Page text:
Wildfires are a constant threat for those living in Southern California, especially in wildland-urban interface areas such as those inside and surrounding Rancho Santa Fe Fire Protection District’s (RSFFPD) communities. The RSFFPD employs a hazard abatement inspector who surveys properties for fire hazards and mails notices to property owners in violation of the Fire District Ordinance 2004-02 and 2011-01, which can be found at www.rsf-fire.org.
The RSF Fire District is currently in the process of sending letters out to all residents within the RSFFPD service area reminding them of the local hazard abatement requirements. Here are some ways you can safeguard not only your home, but your entire community. These requirements can also be found in their entirety on the RSF Fire District web site: www.rsf-fire.org.
New Hazards are Increasing the Threat
There are a number of plant and tree species that have been infected by insect infestation, disease, and lack of maintenance. Some of this vegetation has gone from being decorative to becoming a potential fire hazard. Over the last few years, the Rancho Santa Fe Fire Protection District has seen an increase in the amount of tree mortality especially with eucalyptus and California pepper trees, oleanders, myoporum and certain acacia species. Property owners should survey their properties for dead or dying trees and remove them as necessary in order to reduce the fire hazard. Replacement trees should be approved by the Fire District and your local Homeowner’s Association.
Create and Maintain Defensible Space
“Defensible space” is a term used to describe a 100-foot “buffer zone” around all structures on your property and 30-foot zone along either side of roadways and driveways in which dead and dying vegetation is removed and excess growth is thinned. Defensible space will not only give firefighters a safe place to make a stand against threatening flames, but it has been proven to save homes and minimize property damage.
Creating a defensible space around your home can be as simple as removing combustible vegetation and flammable materials and replanting with drought-tolerant, fire resistive trees, shrubs and plants. Keep vegetation well-maintained and remove any dead foliage throughout the year. Weeds and grasses must be cut below six-inches in height. Trees and native vegetation should not come into direct contact with structures or parts thereof. Tree limbs and foliage must be trimmed 10 feet from rooftops, chimneys, and outdoor barbecues. Tree limbs should also be trimmed up at least 6 feet from the ground.
Roofs and Rooftops
Most homes with wood-shake roofs do not survive wildfires. During a fire storm, these homes burn from the outside-in. If you own a home with a wood roof, there is no more time to delay; retro-fit your home with a roof made of non-combustible materials. Many newer roofing materials now resemble wood-shake so homeowners can experience the aesthetic qualities they desire while making their home a defendable one. However, a non-combustible roof can become a combustible roof quite easily if leaf litter and debris accumulate on your roof. To safeguard your roof, regularly maintain your roof and rain gutters free from any debris.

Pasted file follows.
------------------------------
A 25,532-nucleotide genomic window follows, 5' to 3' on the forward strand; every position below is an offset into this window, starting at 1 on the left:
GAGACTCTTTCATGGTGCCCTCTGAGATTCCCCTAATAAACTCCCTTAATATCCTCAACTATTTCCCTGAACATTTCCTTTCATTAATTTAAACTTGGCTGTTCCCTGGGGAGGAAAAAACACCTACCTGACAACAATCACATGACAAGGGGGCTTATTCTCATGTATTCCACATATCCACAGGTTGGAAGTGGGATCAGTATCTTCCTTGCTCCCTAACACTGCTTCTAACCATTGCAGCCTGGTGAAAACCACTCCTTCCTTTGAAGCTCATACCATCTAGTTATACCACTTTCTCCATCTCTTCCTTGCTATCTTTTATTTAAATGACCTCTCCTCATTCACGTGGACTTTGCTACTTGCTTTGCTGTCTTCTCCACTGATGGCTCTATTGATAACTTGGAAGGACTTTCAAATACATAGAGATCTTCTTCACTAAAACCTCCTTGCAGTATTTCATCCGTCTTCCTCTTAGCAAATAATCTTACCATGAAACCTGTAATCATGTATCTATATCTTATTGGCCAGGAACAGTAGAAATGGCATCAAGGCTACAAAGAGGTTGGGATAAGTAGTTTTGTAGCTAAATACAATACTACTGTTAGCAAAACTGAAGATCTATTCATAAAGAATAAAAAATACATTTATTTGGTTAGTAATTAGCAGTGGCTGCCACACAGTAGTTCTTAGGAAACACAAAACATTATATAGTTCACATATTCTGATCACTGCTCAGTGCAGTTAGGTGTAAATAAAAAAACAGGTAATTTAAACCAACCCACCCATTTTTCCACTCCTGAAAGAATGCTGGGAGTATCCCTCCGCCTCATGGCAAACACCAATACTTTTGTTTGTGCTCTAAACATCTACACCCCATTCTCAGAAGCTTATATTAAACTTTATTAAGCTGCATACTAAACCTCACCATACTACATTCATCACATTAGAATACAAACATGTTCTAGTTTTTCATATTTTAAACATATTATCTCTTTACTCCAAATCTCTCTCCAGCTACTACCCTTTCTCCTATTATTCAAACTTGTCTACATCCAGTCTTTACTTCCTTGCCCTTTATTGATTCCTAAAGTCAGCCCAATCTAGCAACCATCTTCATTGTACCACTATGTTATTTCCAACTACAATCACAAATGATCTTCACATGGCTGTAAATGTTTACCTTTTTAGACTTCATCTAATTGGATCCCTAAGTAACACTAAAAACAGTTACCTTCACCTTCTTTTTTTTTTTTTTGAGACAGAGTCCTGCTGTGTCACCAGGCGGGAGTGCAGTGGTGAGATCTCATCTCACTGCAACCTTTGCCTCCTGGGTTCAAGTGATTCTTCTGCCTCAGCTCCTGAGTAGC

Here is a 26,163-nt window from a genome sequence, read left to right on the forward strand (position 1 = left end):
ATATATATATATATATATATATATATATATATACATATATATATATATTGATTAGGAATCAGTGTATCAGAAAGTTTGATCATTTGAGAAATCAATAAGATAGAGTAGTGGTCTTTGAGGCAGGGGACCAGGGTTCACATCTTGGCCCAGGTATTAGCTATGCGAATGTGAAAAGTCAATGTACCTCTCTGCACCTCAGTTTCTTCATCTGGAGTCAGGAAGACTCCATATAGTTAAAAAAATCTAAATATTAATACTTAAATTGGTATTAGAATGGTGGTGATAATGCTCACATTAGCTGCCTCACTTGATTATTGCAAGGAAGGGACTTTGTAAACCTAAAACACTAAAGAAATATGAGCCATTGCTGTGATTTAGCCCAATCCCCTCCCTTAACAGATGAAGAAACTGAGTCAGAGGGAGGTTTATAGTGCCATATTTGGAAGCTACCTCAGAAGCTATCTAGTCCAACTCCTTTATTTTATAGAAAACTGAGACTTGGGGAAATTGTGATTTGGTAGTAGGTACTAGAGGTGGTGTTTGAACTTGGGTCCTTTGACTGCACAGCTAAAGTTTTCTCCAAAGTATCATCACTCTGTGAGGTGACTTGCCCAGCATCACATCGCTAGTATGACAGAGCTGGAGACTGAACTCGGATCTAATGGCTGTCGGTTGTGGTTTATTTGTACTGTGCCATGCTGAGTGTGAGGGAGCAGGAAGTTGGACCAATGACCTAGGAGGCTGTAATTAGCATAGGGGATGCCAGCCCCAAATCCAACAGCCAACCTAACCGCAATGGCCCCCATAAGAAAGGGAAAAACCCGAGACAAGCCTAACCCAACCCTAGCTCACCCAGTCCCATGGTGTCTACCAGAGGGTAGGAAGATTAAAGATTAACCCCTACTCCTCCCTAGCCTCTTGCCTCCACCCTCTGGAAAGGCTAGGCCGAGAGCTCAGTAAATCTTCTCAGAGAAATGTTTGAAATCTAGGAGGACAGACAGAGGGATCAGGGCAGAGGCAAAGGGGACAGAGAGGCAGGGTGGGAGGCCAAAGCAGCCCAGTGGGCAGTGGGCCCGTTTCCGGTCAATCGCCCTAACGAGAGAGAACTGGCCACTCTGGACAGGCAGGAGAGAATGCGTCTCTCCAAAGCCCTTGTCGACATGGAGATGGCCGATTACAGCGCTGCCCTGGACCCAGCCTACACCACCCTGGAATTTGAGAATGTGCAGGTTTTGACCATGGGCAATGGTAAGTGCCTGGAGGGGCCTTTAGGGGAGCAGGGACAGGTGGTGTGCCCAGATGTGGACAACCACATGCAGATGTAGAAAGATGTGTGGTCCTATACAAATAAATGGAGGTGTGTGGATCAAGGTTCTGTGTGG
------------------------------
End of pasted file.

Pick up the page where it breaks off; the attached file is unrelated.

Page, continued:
Roadways and Driveways
Keep roadways and driveways clear from overhanging vegetation, which may hinder both evacuation efforts and access of incoming fire engines. From the edge of driveways and roadways, measure 13-feet, 6-inches straight up from the ground. Any overhanging bushes or branches in this area must be pruned back or removed to create vertical tree clearance.
Other Important Items
•Remove dead palm fronds on palm trees within 100 feet from a structure or 30 feet from a roadway/driveway.
•Trim combustible vegetation 10-feet away from propane (LPG) tanks, and keep wood piles at least 30-feet away from any structure on your property.
•Stack and store firewood 30 feet from all structures. All flammable vegetation and combustible materials must be cleared or removed within 30 feet of firewood stacks.
•Maintain a visible address. Whether it’s a wildfire or an every-day emergency, firefighters need to be able to read your address. Your address number should be visible from the street, with numerals at least 4-inches in height, mounted on a contrasting background.
•If you own a private gate, it must be equipped with an approved fire district gate access switch and/or strobe sensor to allow firefighters to access your property during emergencies. Additionally, during wildfires, many firefighters arrive from out of the area and won’t be able to access your gated property. During a wildfire, disconnect the manual override motor on your electric gate, or if you have a manual gate, leave the gate open. Otherwise, firefighters may have to use blunt force on your gate, causing significant damage.
If you have questions regarding vegetation management, contact the Fire Prevention Bureau at 858-756-5971. More wildfire prevention tips are available on our web site at www.rsf-fire.org.